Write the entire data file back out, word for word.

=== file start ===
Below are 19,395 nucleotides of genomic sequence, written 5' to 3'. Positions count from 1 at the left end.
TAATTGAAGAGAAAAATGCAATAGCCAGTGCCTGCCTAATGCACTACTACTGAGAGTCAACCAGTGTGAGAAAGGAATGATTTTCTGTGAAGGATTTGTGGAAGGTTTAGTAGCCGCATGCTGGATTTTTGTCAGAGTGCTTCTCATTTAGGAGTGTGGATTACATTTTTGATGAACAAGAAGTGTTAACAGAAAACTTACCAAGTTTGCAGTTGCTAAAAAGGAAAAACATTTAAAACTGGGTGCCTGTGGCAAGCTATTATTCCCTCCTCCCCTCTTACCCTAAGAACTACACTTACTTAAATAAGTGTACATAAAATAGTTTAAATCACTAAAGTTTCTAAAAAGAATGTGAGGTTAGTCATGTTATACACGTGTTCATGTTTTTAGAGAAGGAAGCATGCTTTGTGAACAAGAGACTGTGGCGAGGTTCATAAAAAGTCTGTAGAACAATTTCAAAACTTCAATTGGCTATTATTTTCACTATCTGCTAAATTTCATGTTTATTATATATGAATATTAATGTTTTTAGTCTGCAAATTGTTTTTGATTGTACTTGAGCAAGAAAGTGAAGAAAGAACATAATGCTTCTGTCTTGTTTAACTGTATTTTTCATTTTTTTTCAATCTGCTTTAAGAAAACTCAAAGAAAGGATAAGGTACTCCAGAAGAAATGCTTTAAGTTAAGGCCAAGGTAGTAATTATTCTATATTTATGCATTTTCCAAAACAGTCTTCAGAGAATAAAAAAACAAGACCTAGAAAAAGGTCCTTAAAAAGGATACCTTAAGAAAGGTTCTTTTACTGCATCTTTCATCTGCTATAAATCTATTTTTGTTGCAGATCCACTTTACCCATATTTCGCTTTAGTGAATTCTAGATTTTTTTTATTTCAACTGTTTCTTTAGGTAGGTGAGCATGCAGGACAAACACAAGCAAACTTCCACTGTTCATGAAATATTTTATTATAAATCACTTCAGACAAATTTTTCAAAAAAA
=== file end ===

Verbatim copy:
Below are 19,395 nucleotides of genomic sequence, written 5' to 3'. Positions count from 1 at the left end.
TAATTGAAGAGAAAAATGCAATAGCCAGTGCCTGCCTAATGCACTACTACTGAGAGTCAACCAGTGTGAGAAAGGAATGATTTTCTGTGAAGGATTTGTGGAAGGTTTAGTAGCCGCATGCTGGATTTTTGTCAGAGTGCTTCTCATTTAGGAGTGTGGATTACATTTTTGATGAACAAGAAGTGTTAACAGAAAACTTACCAAGTTTGCAGTTGCTAAAAAGGAAAAACATTTAAAACTGGGTGCCTGTGGCAAGCTATTATTCCCTCCTCCCCTCTTACCCTAAGAACTACACTTACTTAAATAAGTGTACATAAAATAGTTTAAATCACTAAAGTTTCTAAAAAGAATGTGAGGTTAGTCATGTTATACACGTGTTCATGTTTTTAGAGAAGGAAGCATGCTTTGTGAACAAGAGACTGTGGCGAGGTTCATAAAAAGTCTGTAGAACAATTTCAAAACTTCAATTGGCTATTATTTTCACTATCTGCTAAATTTCATGTTTATTATATATGAATATTAATGTTTTTAGTCTGCAAATTGTTTTTGATTGTACTTGAGCAAGAAAGTGAAGAAAGAACATAATGCTTCTGTCTTGTTTAACTGTATTTTTCATTTTTTTTCAATCTGCTTTAAGAAAACTCAAAGAAAGGATAAGGTACTCCAGAAGAAATGCTTTAAGTTAAGGCCAAGGTAGTAATTATTCTATATTTATGCATTTTCCAAAACAGTCTTCAGAGAATAAAAAAACAAGACCTAGAAAAAGGTCCTTAAAAAGGATACCTTAAGAAAGGTTCTTTTACTGCATCTTTCATCTGCTATAAATCTATTTTTGTTGCAGATCCACTTTACCCATATTTCGCTTTAGTGAATTCTAGATTTTTTTTATTTCAACTGTTTCTTTAGGTAGGTGAGCATGCAGGACAAACACAAGCAAACTTCCACTGTTCATGAAATATTTTATTATAAATCACTTCAGACAAATTTTTCAAAAAAA